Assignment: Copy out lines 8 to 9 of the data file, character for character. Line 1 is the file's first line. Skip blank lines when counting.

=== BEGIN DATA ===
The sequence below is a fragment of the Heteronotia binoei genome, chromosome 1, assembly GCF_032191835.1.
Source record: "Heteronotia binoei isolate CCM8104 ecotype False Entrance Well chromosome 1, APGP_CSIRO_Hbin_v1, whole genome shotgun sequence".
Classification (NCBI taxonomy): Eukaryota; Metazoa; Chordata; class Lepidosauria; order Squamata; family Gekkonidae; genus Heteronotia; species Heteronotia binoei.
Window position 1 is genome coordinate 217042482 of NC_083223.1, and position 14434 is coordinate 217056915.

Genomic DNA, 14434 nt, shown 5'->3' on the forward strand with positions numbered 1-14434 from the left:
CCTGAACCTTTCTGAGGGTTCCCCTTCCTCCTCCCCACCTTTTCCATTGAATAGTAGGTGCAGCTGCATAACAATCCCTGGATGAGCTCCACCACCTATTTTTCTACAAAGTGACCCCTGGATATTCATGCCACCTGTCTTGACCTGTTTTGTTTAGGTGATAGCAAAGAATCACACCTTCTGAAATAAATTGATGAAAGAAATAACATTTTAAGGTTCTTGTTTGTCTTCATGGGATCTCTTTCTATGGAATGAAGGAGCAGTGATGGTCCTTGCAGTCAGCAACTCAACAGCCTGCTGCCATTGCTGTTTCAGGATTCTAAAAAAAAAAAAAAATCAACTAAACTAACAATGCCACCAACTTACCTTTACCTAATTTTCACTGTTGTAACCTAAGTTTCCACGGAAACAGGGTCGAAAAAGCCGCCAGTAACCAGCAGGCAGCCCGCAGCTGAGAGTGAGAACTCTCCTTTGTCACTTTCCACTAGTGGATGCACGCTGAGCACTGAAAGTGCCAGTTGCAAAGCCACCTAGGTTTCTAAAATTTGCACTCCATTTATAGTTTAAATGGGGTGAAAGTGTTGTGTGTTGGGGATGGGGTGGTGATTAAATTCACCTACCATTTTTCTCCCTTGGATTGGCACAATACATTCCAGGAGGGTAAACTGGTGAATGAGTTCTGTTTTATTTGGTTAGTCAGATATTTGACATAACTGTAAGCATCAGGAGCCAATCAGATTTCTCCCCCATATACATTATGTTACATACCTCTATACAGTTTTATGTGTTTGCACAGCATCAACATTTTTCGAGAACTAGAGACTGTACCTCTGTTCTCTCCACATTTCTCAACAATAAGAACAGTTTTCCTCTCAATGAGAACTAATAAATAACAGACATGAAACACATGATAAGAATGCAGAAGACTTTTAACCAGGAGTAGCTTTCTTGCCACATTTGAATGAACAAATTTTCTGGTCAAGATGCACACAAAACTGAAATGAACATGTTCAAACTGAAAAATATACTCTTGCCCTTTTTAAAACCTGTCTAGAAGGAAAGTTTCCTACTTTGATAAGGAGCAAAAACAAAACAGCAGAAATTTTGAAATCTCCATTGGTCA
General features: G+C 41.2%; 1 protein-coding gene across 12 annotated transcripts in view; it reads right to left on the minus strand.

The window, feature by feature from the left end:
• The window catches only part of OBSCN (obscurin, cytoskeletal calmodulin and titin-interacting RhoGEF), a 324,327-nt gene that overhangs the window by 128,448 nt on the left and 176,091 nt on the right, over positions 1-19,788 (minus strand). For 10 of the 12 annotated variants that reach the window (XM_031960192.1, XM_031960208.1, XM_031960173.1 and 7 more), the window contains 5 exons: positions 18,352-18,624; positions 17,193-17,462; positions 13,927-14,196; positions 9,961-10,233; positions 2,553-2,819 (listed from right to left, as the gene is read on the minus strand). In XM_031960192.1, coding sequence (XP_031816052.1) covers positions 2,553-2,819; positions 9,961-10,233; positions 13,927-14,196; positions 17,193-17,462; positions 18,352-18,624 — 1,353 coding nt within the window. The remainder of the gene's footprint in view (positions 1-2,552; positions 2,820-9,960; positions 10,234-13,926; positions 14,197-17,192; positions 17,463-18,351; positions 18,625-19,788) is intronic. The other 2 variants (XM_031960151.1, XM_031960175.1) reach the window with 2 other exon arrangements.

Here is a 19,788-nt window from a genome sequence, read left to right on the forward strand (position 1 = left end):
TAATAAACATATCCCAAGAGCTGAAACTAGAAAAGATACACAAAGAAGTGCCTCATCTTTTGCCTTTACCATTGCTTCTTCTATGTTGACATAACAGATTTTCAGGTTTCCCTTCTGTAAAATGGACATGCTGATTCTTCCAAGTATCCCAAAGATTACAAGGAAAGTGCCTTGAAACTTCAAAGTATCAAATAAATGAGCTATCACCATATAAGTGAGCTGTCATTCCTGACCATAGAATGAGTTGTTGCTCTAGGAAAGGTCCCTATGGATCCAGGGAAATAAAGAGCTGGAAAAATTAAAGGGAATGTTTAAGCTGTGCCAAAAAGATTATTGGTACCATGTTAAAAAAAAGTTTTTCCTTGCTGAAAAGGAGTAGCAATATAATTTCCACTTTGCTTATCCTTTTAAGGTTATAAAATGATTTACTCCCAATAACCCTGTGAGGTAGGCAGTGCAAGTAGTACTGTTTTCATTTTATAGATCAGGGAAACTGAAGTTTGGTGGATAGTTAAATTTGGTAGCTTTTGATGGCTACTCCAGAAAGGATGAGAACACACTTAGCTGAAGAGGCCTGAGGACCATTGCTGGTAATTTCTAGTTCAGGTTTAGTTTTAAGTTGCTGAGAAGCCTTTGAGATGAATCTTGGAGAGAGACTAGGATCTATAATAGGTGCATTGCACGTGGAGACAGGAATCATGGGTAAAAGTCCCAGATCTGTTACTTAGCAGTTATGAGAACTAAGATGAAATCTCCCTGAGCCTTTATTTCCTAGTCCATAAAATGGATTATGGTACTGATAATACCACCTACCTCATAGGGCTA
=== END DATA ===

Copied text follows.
The window, feature by feature from the left end:
• The window catches only part of OBSCN (obscurin, cytoskeletal calmodulin and titin-interacting RhoGEF), a 324,327-nt gene that overhangs the window by 128,448 nt on the left and 176,091 nt on the right, over positions 1-19,788 (minus strand). For 10 of the 12 annotated variants that reach the window (XM_031960192.1, XM_031960208.1, XM_031960173.1 and 7 more), the window contains 5 exons: positions 18,352-18,624; positions 17,193-17,462; positions 13,927-14,196; positions 9,961-10,233; positions 2,553-2,819 (listed from right to left, as the gene is read on the minus strand). In XM_031960192.1, coding sequence (XP_031816052.1) covers positions 2,553-2,819; positions 9,961-10,233; positions 13,927-14,196; positions 17,193-17,462; positions 18,352-18,624 — 1,353 coding nt within the window. The remainder of the gene's footprint in view (positions 1-2,552; positions 2,820-9,960; positions 10,234-13,926; positions 14,197-17,192; positions 17,463-18,351; positions 18,625-19,788) is intronic. The other 2 variants (XM_031960151.1, XM_031960175.1) reach the window with 2 other exon arrangements.